In France, sauce bordelaise is based on a rich mixture of wine and brown stock. But Creole bordelaise, which Mandich uses in this signature oyster dish, is made with oil, scallions, and garlic.
Yield: serves 6-8
For the Sauce
- 1½ cups vegetable oil
- ½ cups extra-virgin olive oil
- 1 small head garlic, peeled and finely chopped
- 4 scallions, trimmed and finely chopped
- 2 Tbsp. dry sherry
- Salt and freshly ground black pepper
For the Oysters
- 2 cups flour
- 1 Tbsp. paprika
- Vegetable oil
- 24 fresh oysters, shucked, shells reserved
- ½ bunch parsley, trimmed and chopped
- For the sauce: Combine the vegetable oil, olive oil, garlic, scallions, and 1 tbsp. water in a medium-size heavy-bottomed sauce-pan and bring to a simmer over medium heat. Continue to simmer gently, lowering heat if necessary, until scallions and garlic are soft and translucent but not colored, 15-20 minutes. Reduce heat to low. Stir in the sherry and season to taste with salt and pepper. Keep sauce warm while preparing the oysters.
- For the oysters: Combine the flour and paprika in a medium mixing bowl and set aside. Select the rounder of the two shells from each oyster, pat dry with paper towels, and set aside. Pour vegetable oil into a large heavy skillet to a depth of 1'' and heat until hot (about 350°) over medium-high heat. Pat oysters dry with paper towels. Dredge oysters in seasoned flour, then fry, working in batches if necessary, until crisp and golden, about 2 minutes. Transfer oysters with a slotted spoon to paper towels to drain.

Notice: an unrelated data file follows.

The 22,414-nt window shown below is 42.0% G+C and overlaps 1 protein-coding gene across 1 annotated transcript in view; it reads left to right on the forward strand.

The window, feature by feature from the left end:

- Place 1 oyster on each of the prepared shells, spoon some of the warm bordelaise sauce over each oyster, and serve garnished with a little chopped parsley, and with lemon wedges, if you like.